May 25, 2010

Google Discloses Adsense Revenue Splits

Internet search giant Google Inc. disclosed on Monday one of its financial secrets, revealing how the company splits revenue with Web sites that display its online ads.

Google said such Web sites and makers of online content receive more than half the revenue from AdSense advertising deals. 

The company disclosed the information "in the spirit of greater transparency," wrote Neal Mohan, Google's vice president of product management, in a blog post.

"We hope this additional transparency helps you gain more insight into your business partnership with Google. We believe our revenue share is very competitive, and the vast number of advertisers who compete to appear on AdSense sites helps to ensure that you're earning the most from every ad impression," Mohan said.

AdSense for Content is Google's tool for generating revenue from advertising posted next to online content, while AdSense for Search makes money from custom Google search engines incorporated into Web sites.

However, AdSense for Content generates the "vast majority" of revenue, with publishers having received 68 percent of the Content advertising money they brought in, Mohan said.

Meanwhile, AdSense for Search partners received 51 percent of the revenue brought in by advertising displayed next to results of Internet searches at their Web sites.

"For example, you would receive $68 with AdSense for content for $100 worth of advertising that appeared on your site. If another ad network offers an 80% revenue share, but is only able to collect $50 from ads served on your site, you would earn $40. In this case, a higher revenue share wouldn't make up for the lower revenue yield of the other ad network," Mohan said.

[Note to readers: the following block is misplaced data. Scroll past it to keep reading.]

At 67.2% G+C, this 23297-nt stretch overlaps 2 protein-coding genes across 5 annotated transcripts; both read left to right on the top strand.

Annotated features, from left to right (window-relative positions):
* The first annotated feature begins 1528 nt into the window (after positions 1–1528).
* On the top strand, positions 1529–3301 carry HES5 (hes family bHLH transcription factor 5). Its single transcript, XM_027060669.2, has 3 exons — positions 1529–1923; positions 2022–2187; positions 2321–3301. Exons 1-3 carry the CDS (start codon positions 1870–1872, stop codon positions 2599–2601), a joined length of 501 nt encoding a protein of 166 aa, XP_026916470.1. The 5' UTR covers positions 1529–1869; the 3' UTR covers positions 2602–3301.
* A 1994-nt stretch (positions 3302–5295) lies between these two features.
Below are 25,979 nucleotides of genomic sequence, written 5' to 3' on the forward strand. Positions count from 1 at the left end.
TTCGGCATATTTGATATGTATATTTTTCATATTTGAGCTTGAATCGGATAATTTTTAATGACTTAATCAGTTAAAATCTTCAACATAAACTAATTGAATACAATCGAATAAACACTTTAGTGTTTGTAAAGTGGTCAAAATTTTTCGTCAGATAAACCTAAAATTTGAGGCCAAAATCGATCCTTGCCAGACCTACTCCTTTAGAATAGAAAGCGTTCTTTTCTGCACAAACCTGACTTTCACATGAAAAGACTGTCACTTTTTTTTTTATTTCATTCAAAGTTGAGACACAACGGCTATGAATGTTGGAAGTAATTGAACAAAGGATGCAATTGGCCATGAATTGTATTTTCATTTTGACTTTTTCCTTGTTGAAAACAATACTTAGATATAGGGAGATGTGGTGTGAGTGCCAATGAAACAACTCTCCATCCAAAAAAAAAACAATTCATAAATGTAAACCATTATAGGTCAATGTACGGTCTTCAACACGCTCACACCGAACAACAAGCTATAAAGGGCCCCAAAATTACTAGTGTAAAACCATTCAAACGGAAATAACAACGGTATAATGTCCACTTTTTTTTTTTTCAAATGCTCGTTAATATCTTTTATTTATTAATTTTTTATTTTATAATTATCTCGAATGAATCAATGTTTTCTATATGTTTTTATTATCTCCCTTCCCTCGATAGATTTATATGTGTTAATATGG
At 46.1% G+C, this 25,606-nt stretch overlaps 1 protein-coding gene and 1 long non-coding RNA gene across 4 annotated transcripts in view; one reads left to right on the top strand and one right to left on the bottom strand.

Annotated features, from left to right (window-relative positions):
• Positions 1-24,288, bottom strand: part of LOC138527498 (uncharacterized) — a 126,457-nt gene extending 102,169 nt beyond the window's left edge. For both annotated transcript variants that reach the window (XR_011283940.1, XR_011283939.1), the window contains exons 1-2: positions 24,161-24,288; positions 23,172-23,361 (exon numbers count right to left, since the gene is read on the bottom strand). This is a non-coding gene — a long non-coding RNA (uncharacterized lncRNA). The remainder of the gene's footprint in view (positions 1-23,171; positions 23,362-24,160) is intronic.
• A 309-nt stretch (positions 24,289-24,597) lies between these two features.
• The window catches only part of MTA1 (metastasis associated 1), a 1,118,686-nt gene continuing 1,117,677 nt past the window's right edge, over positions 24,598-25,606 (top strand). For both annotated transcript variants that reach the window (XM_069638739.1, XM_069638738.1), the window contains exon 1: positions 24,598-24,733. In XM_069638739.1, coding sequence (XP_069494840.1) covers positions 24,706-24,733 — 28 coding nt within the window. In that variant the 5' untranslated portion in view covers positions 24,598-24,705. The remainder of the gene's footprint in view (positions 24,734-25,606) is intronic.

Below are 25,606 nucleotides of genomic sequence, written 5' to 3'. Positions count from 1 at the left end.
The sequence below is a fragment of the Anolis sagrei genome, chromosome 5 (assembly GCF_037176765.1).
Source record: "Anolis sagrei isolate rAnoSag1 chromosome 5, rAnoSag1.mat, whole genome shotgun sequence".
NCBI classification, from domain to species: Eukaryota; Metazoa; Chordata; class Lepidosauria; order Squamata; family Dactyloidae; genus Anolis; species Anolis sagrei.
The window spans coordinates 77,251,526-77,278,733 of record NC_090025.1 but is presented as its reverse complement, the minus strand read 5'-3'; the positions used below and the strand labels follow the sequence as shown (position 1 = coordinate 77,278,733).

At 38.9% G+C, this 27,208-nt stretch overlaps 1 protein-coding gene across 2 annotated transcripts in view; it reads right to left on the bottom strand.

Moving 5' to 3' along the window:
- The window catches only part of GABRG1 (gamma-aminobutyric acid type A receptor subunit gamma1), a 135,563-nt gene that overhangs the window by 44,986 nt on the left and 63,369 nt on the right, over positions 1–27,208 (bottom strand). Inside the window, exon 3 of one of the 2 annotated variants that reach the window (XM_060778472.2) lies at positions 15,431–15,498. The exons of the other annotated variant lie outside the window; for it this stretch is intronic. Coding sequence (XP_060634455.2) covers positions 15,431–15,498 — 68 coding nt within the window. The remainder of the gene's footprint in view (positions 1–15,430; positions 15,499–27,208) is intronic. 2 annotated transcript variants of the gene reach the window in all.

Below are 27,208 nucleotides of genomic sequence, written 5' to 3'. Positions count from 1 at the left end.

Google said its share of the revenue represents the company's costs, which include research and development of search and AdWords technologies.

"Of course, we can't guarantee that the revenue share will never change (our costs may change significantly, for example), but we don't have any current plans to do so for any AdSense product," said Mohan.

"Over the next few months we'll begin showing the revenue shares for AdSense for content and AdSense for search right in the AdSense interface."

Last month, Mountain View, California-based Google reported a 37 percent increase in its first quarter net profits.

Net profit in the quarter that ended on March 31 was $1.96 billion, compared to $1.42 billion dollars in the same quarter a year ago, the company said. Revenue rose by 23 percent to $6.8 billion during the quarter, "driven by strength across all major verticals and geographies," said Patrick Pichette, Google's chief financial officer.

Google's revenue from pay-per-click online advertising increased 15 percent from the same quarter last year, the company said.


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